Prairie Plants

Showing 81–88 of 92 results

  • Rudbeckia triloba Branched coneflower, Brown eyed susan Z 3-9

    Profuse, smallish yellow daisies with dark brown cones

    $11.95/bareroot

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    Profuse, smallish yellow daisies with dark brown cones from August to October.  Wonderful cut flower.

    Size: 4' x 3'
    Care: sun to part shade in moist to moist well-drained soil, immune to Walnut toxins
    Native: North America, Wisconsin native
    Wildlife Value: attracts butterflies Award: 1996 - Georgia Gold Medal winner.

    Rudbeckia was named by Linnaeus for his University of Upsala professor,Olaf Rudbeck.  Rudbeck made the surprising claim “that the Paradise of Scripture was situated somewhere in Sweden.”   C.F. Leyel. This species collected by English planthunter Rev. John Banister by 1670.

  • Ruellia humilis Prairie petunia Z 5-9

    lilac trumpets all summer and fall

    $11.95/bareroot

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    Lilac trumpets with dark pink veins all summer non-stop. Very long blooming but slow to emerge in spring.

    Size: 8-10" x 24"
    Care: full sun in moist well-drained to well-drained soil. Drought tolerant.
    Native: Midwest south to Florida and Texas, Wisconsin native
    Wildlife Value: attracts hummingbirds

    Ruellia  named for French royal herbalist Jean Ruell (1474-1537).  This species first collected by Thomas Nuttall, English plant hunter who found more American plants than anyone else, early 1800’s.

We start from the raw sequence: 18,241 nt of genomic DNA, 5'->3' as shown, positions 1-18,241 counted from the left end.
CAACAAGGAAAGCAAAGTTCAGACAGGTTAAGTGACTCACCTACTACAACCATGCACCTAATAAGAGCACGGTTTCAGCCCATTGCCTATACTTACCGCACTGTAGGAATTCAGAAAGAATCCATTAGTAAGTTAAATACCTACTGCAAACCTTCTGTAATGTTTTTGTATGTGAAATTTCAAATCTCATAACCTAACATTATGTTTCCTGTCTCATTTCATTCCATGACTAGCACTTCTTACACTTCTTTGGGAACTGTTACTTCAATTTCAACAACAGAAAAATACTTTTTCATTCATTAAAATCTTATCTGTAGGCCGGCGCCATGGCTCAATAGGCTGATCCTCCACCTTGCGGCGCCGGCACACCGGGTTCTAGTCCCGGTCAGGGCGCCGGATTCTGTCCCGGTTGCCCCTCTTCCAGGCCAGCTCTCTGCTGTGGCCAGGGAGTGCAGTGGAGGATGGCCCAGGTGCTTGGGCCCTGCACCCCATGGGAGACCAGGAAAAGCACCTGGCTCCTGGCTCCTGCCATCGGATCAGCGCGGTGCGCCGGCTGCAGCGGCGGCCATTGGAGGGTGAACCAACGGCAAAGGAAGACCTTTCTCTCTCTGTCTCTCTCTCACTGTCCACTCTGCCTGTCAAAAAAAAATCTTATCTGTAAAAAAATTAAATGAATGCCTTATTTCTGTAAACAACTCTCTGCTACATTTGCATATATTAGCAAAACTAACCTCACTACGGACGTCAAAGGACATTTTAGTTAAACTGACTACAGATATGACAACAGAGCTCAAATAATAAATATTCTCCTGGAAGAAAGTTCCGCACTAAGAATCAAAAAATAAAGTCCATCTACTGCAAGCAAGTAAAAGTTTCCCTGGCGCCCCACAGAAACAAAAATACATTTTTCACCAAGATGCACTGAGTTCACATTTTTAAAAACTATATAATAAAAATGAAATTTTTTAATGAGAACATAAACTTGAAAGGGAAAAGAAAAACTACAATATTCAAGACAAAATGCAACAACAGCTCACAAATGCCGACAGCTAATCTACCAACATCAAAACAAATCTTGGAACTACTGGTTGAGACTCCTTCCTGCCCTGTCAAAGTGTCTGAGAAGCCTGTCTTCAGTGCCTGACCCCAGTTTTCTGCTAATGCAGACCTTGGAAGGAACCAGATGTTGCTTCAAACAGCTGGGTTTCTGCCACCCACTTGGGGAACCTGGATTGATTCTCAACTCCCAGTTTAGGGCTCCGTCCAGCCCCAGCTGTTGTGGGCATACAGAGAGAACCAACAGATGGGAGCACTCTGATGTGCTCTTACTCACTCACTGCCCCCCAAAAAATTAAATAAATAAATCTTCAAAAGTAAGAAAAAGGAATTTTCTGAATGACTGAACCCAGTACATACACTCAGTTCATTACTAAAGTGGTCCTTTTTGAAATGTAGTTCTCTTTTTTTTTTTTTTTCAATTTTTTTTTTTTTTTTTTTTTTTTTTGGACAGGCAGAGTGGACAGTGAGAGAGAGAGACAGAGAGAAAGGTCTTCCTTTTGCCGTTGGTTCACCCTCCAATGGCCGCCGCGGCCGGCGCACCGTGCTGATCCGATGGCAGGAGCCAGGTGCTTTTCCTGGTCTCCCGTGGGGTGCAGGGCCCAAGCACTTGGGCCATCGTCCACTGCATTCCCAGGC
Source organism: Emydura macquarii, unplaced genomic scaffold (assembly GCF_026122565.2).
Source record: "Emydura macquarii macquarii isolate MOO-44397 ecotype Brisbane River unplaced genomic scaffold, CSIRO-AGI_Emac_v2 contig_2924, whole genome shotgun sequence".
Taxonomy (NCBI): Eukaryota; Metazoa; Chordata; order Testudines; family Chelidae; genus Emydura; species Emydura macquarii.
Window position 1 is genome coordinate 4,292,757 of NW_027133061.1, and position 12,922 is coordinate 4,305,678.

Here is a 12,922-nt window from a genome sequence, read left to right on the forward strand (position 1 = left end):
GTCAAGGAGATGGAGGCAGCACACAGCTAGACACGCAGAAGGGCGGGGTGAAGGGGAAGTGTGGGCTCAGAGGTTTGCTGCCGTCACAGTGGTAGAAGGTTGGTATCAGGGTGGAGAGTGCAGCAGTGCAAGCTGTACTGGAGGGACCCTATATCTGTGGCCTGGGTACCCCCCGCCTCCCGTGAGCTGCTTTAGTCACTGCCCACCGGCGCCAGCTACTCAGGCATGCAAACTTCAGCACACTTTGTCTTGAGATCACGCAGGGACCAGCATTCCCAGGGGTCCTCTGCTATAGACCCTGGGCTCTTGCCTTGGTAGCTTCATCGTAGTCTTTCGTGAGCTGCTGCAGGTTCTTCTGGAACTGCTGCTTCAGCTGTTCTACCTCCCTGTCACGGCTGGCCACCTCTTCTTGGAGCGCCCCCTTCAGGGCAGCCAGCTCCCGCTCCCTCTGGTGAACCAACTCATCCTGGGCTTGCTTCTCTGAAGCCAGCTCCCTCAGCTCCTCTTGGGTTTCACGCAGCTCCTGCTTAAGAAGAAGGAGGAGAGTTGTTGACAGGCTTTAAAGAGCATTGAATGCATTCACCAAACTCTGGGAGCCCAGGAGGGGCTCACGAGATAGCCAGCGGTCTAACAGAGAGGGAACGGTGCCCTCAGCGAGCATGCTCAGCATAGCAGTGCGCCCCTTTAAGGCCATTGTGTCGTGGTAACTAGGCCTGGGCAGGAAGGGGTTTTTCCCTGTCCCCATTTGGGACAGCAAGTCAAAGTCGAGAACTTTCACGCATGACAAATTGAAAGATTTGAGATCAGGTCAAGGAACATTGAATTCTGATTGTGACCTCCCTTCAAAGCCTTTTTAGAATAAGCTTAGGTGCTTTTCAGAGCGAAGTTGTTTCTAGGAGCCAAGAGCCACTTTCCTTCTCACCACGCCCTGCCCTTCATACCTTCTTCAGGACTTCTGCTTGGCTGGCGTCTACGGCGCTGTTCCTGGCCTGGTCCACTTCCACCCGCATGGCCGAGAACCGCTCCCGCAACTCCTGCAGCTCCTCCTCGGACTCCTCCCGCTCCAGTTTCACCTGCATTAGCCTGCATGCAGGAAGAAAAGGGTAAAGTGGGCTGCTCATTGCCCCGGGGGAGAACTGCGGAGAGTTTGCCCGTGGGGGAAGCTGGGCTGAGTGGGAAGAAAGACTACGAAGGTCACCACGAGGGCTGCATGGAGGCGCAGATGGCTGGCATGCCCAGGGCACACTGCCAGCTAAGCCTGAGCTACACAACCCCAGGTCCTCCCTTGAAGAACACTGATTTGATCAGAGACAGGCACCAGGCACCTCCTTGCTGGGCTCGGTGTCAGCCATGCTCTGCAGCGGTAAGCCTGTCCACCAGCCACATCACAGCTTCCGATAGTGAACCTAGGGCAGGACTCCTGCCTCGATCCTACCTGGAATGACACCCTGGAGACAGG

• Silphium perfoliatum Cup plant Z 3-9

    Golden daisies waive at the sun from July to September, its cup shaped leaves hold water where butterflies drink & bathe

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    $11.95/bareroot

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    Golden daisies waive at the sun from July to September, its cup shaped leaves hold water where butterflies drink & bathe

    Can not ship to: Connecticut and New York

    Size: 7’ x 3’
    Care: full sun to part shade in moist soil
    Native: Central North America, native to Wisconsin.
    Awards: England’s Royal Horticultural Society Award of Merit

    Sap used by Native Americans to chew and freshen breath.  Also used to cure colds, neuralgia, fever, and liver disorders.  The Chippewa used to stop lung hemorrhaging, menstrual bleeding and cure chest pain.  The Winnebago drank a potion from the plant to purify themselves before a buffalo hunt.  For the Iroquois it cured paralysis, prevented children from seeing ghosts and illness caused by the dead.  Goldfinches feast on the seeds in fall.

  • Solidago caesia syn. Solidago axillaris Blue-stemmed goldenrod, Wreath goldenrod Z 4-9

    arching wands of clustered gold, with contrasting blue-green stems

    $11.95/bareroot

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    Graceful, arching wands of clustered gold, with contrasting blue-green stems, in September-October. Clump forming, noninvasive perennial.

    Size: 18-24” x 16-20”
    Care: part shade to shade in moist well-drained to well-drained soil
    Native: Nova Scotia to WI, south to FL and west to TX
    Wildlife Value: Butterfly magnet

    The Latin name is a combination of solidus and ago, meaning “I make whole”, referring to its historic medicinal uses. According to William Cullina it  has antioxidant, diuretic, astringent and antifungal properties and is supposed to be used to treat urinary tract and yeast infections, sore throats and diarrhea. (W. Cullina, NEWFS, p. 197)  Collected before 1753.